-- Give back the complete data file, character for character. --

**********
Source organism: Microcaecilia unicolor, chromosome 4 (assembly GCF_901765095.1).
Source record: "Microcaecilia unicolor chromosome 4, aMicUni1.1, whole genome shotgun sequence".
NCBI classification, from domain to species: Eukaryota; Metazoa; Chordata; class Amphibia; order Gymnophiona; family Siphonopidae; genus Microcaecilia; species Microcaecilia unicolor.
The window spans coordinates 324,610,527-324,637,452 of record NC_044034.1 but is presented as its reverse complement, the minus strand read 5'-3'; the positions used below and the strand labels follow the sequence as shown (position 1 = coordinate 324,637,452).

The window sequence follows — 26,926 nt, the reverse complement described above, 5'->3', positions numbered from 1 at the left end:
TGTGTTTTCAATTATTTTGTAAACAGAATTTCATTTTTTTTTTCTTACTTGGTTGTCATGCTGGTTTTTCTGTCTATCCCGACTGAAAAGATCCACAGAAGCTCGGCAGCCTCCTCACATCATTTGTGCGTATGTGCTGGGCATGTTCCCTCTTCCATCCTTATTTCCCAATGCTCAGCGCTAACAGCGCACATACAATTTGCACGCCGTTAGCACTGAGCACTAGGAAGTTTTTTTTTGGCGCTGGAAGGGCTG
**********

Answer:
Source organism: Microcaecilia unicolor, chromosome 4 (assembly GCF_901765095.1).
Source record: "Microcaecilia unicolor chromosome 4, aMicUni1.1, whole genome shotgun sequence".
NCBI classification, from domain to species: Eukaryota; Metazoa; Chordata; class Amphibia; order Gymnophiona; family Siphonopidae; genus Microcaecilia; species Microcaecilia unicolor.
The window spans coordinates 324,610,527-324,637,452 of record NC_044034.1 but is presented as its reverse complement, the minus strand read 5'-3'; the positions used below and the strand labels follow the sequence as shown (position 1 = coordinate 324,637,452).

The window sequence follows — 26,926 nt, the reverse complement described above, 5'->3', positions numbered from 1 at the left end:
TGTGTTTTCAATTATTTTGTAAACAGAATTTCATTTTTTTTTTCTTACTTGGTTGTCATGCTGGTTTTTCTGTCTATCCCGACTGAAAAGATCCACAGAAGCTCGGCAGCCTCCTCACATCATTTGTGCGTATGTGCTGGGCATGTTCCCTCTTCCATCCTTATTTCCCAATGCTCAGCGCTAACAGCGCACATACAATTTGCACGCCGTTAGCACTGAGCACTAGGAAGTTTTTTTTTGGCGCTGGAAGGGCTG